MOSCOW, DEC. 17 -- Soviet President Mikhail Gorbachev, opening a 10-day session of the Congress of People's Deputies, appealed today for strict law and order to overcome the "dark forces" of nationalism and called for a nationwide referendum on a new treaty binding the nation's 15 republics to the central government.
The hard-line state-of-the-nation speech -- one of Gorbachev's most conservative since coming to power -- came after a deputy accused him of "leading the country to ruin" and called for the legislature to schedule a no-confidence vote. The proposal was rejected, 1,288 to 426, with 183 abstentions.
Gorbachev's proposal for a referendum to give the "ultimate verdict" on a treaty that would form a union of sovereign, federated states was seen as a maneuver designed to bypass the republics' parliaments. Legislatures in Moldavia, Georgia and the three Baltic states have already said they will reject the document, while others, including that of the Russian republic, say they will agree to a treaty only if the draft is changed to allow for greater decentralization of power.
The attack on Gorbachev came from Sazhi Umalatova, an obscure factory foreman from the Chichen-Ingush region. "We are begging for food around the world," she said. "In all the applause from the West, Mikhail Sergeyevich, you have forgotten whose president you are. . . . The people believed in you and you deceived them."
Gorbachev blamed himself for "indecisiveness" and mistakes in handling the deteriorating economy and in coping with the "guerrilla tactics" of the myriad independence movements around the country. He said that unless the Congress passed his proposals for a stronger presidency and the Soviet constitution was regarded as the "supreme" authority, the "war of laws" between Moscow and the republics would continue and the economy would deteriorate even further.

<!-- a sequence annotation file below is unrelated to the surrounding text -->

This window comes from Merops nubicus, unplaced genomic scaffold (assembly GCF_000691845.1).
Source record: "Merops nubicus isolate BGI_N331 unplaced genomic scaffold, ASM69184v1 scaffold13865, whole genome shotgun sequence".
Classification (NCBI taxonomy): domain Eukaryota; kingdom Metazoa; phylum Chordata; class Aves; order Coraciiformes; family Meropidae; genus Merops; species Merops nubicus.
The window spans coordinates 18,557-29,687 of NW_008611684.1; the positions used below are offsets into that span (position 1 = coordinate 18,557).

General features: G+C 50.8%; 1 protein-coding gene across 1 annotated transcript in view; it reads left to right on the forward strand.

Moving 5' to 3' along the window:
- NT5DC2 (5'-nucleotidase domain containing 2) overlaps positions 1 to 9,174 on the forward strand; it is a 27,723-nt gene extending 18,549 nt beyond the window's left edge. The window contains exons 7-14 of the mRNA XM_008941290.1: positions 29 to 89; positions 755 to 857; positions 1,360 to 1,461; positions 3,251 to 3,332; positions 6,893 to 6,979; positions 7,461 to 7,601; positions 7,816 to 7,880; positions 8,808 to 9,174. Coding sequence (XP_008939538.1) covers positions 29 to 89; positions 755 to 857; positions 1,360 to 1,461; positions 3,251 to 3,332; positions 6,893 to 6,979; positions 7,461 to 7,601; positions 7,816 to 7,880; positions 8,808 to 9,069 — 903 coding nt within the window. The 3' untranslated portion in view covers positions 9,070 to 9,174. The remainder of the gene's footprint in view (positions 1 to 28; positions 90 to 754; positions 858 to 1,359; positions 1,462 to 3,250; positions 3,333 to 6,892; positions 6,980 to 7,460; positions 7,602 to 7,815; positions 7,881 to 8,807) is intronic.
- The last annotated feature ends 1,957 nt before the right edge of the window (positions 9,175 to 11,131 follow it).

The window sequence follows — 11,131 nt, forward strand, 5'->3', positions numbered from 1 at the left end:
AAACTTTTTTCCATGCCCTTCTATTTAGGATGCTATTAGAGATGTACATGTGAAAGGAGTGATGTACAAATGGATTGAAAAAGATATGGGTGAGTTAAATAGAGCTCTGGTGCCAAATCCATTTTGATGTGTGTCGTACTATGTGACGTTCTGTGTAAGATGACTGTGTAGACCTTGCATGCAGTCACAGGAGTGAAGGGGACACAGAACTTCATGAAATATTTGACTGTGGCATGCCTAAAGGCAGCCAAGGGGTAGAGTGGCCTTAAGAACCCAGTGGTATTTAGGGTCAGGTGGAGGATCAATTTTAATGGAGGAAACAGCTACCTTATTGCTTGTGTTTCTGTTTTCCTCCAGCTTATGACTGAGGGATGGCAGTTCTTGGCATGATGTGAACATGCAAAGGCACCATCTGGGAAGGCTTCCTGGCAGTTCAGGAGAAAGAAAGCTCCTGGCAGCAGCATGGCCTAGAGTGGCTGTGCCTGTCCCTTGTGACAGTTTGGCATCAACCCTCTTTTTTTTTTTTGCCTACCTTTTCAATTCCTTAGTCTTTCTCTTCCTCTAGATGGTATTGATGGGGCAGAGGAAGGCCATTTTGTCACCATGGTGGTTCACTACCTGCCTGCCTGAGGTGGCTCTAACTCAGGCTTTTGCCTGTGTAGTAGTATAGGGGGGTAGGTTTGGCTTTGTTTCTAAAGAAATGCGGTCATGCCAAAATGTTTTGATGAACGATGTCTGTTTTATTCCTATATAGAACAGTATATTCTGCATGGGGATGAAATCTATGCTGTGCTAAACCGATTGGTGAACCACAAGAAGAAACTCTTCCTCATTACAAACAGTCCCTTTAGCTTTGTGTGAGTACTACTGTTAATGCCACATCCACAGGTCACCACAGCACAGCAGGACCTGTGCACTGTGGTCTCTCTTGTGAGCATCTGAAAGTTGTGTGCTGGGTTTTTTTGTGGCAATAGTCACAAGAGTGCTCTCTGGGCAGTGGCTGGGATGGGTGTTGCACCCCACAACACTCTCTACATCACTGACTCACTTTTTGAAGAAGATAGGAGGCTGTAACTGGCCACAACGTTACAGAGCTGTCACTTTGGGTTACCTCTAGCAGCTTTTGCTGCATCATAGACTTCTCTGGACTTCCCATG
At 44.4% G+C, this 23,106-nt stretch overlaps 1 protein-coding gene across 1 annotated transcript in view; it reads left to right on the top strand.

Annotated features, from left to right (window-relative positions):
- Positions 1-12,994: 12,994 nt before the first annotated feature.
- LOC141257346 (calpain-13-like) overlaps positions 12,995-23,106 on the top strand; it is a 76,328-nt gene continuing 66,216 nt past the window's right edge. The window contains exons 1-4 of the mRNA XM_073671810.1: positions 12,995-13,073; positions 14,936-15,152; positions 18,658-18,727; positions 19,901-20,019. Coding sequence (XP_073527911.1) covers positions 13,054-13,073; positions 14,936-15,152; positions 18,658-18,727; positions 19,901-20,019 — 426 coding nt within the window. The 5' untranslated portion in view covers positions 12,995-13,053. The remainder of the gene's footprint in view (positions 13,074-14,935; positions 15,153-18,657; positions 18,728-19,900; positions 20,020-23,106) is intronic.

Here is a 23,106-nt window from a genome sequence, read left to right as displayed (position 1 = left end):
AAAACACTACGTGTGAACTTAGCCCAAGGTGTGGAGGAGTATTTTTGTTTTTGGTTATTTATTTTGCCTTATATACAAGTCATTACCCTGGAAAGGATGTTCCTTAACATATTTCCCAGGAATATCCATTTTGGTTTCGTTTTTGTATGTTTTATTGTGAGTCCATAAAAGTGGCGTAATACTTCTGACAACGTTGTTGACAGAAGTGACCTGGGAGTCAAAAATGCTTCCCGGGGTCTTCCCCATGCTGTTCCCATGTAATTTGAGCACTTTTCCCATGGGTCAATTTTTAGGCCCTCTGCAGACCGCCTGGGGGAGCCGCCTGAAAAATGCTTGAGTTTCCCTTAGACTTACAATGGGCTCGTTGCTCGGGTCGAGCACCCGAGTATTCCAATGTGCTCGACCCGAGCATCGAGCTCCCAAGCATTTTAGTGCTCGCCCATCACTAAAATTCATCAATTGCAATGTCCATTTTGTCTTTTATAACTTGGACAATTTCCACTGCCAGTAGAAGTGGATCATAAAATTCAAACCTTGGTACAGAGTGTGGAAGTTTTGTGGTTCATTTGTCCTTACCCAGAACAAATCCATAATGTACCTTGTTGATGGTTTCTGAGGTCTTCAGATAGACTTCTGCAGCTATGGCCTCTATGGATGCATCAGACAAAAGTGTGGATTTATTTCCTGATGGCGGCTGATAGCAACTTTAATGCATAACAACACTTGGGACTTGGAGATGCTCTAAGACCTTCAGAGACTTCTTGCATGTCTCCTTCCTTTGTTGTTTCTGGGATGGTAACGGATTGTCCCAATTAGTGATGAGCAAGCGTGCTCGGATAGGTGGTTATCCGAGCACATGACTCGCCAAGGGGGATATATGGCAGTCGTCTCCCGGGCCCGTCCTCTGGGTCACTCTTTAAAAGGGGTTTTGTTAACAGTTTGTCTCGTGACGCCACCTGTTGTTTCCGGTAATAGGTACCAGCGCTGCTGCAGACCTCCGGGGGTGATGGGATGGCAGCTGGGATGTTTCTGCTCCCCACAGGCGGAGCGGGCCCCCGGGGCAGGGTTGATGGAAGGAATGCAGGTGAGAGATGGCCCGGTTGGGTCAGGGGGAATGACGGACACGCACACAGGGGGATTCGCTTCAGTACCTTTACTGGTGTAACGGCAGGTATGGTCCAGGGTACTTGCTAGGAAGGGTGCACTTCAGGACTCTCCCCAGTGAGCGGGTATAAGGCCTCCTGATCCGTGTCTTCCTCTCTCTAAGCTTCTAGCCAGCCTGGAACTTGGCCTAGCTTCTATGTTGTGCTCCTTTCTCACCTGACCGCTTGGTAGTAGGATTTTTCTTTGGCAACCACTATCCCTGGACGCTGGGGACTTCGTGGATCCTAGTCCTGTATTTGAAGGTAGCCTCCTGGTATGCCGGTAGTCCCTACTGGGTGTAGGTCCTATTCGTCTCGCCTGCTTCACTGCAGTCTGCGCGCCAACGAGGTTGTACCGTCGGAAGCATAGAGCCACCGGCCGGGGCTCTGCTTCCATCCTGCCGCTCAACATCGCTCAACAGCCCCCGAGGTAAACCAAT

"If we fail to achieve this, a greater discord -- the rampage of dark forces and a breakup of the state -- will be inevitable," Gorbachev said. "We have no time to wait. The situation has grabbed us by the throat."
Gorbachev's speech reflected his move in recent weeks toward alliance with the pillars of traditional Soviet power -- the KGB secret police, the military and the Communist Party -- as a means of protecting central power. Although he said he was not prepared to abandon the course of overall reform, he clearly has decided to draw the line against the Baltic republics and other regions that have rejected Moscow's authority.
"This is not a return to the methods of dictatorship and arbitrary power which we have rejected, but we must have order if we are going to get the country out of the crisis it's in," Gorbachev said. "We are facing a paralysis of executive power, locally and at all higher levels. We must break this knot."